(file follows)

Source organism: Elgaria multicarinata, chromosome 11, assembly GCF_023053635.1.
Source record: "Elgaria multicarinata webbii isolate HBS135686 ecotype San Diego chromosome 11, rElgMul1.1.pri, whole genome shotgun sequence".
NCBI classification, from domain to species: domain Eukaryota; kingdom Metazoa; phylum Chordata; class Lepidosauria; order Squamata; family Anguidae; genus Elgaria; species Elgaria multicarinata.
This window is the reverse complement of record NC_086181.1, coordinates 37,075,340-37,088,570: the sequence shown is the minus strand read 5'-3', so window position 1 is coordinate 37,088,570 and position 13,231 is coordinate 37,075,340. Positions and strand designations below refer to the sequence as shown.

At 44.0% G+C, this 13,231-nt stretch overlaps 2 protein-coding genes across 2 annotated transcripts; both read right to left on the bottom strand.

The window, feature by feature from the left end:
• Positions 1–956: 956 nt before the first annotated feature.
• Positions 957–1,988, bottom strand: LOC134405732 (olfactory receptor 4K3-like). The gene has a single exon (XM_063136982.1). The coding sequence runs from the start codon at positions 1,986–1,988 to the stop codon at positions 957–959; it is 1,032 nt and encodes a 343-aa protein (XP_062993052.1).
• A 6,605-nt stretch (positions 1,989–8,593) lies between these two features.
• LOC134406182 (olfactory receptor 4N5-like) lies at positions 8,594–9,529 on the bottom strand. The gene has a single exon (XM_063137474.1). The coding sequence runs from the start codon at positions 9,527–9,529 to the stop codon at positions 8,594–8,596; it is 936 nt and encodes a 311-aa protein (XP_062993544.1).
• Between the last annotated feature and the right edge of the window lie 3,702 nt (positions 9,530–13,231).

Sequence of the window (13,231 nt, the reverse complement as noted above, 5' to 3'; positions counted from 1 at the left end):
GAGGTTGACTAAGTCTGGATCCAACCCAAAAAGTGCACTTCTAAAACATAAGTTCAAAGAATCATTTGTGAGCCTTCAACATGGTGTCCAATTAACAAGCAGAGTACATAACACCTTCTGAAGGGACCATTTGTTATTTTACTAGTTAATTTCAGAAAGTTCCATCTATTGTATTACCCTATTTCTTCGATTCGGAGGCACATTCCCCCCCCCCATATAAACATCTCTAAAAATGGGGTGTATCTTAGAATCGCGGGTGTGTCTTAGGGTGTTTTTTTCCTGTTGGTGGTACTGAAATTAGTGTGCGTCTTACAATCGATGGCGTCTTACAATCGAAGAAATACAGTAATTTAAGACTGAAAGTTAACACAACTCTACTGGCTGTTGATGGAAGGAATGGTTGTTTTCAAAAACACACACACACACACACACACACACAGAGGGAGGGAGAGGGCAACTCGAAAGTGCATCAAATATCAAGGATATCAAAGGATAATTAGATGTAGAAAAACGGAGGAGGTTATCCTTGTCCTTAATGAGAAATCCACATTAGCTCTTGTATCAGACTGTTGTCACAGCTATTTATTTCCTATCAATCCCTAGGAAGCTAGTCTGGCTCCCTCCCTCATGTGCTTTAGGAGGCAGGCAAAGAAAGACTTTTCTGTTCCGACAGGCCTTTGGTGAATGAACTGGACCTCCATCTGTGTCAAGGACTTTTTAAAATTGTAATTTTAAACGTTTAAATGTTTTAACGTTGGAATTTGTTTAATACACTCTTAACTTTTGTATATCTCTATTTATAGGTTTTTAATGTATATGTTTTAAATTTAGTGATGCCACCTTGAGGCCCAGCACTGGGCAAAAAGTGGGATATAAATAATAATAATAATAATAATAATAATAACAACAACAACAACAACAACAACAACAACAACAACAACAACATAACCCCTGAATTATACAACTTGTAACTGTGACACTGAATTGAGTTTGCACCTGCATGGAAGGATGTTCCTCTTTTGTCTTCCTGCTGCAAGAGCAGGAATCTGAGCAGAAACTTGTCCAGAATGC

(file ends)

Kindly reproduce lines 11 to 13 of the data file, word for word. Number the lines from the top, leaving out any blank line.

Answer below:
• Between the last annotated feature and the right edge of the window lie 3,702 nt (positions 9,530–13,231).

Sequence of the window (13,231 nt, the reverse complement as noted above, 5' to 3'; positions counted from 1 at the left end):
GAGGTTGACTAAGTCTGGATCCAACCCAAAAAGTGCACTTCTAAAACATAAGTTCAAAGAATCATTTGTGAGCCTTCAACATGGTGTCCAATTAACAAGCAGAGTACATAACACCTTCTGAAGGGACCATTTGTTATTTTACTAGTTAATTTCAGAAAGTTCCATCTATTGTATTACCCTATTTCTTCGATTCGGAGGCACATTCCCCCCCCCCATATAAACATCTCTAAAAATGGGGTGTATCTTAGAATCGCGGGTGTGTCTTAGGGTGTTTTTTTCCTGTTGGTGGTACTGAAATTAGTGTGCGTCTTACAATCGATGGCGTCTTACAATCGAAGAAATACAGTAATTTAAGACTGAAAGTTAACACAACTCTACTGGCTGTTGATGGAAGGAATGGTTGTTTTCAAAAACACACACACACACACACACACACACAGAGGGAGGGAGAGGGCAACTCGAAAGTGCATCAAATATCAAGGATATCAAAGGATAATTAGATGTAGAAAAACGGAGGAGGTTATCCTTGTCCTTAATGAGAAATCCACATTAGCTCTTGTATCAGACTGTTGTCACAGCTATTTATTTCCTATCAATCCCTAGGAAGCTAGTCTGGCTCCCTCCCTCATGTGCTTTAGGAGGCAGGCAAAGAAAGACTTTTCTGTTCCGACAGGCCTTTGGTGAATGAACTGGACCTCCATCTGTGTCAAGGACTTTTTAAAATTGTAATTTTAAACGTTTAAATGTTTTAACGTTGGAATTTGTTTAATACACTCTTAACTTTTGTATATCTCTATTTATAGGTTTTTAATGTATATGTTTTAAATTTAGTGATGCCACCTTGAGGCCCAGCACTGGGCAAAAAGTGGGATATAAATAATAATAATAATAATAATAATAATAACAACAACAACAACAACAACAACAACAACAACAACAACAACATAACCCCTGAATTATACAACTTGTAACTGTGACACTGAATTGAGTTTGCACCTGCATGGAAGGATGTTCCTCTTTTGTCTTCCTGCTGCAAGAGCAGGAATCTGAGCAGAAACTTGTCCAGAATGC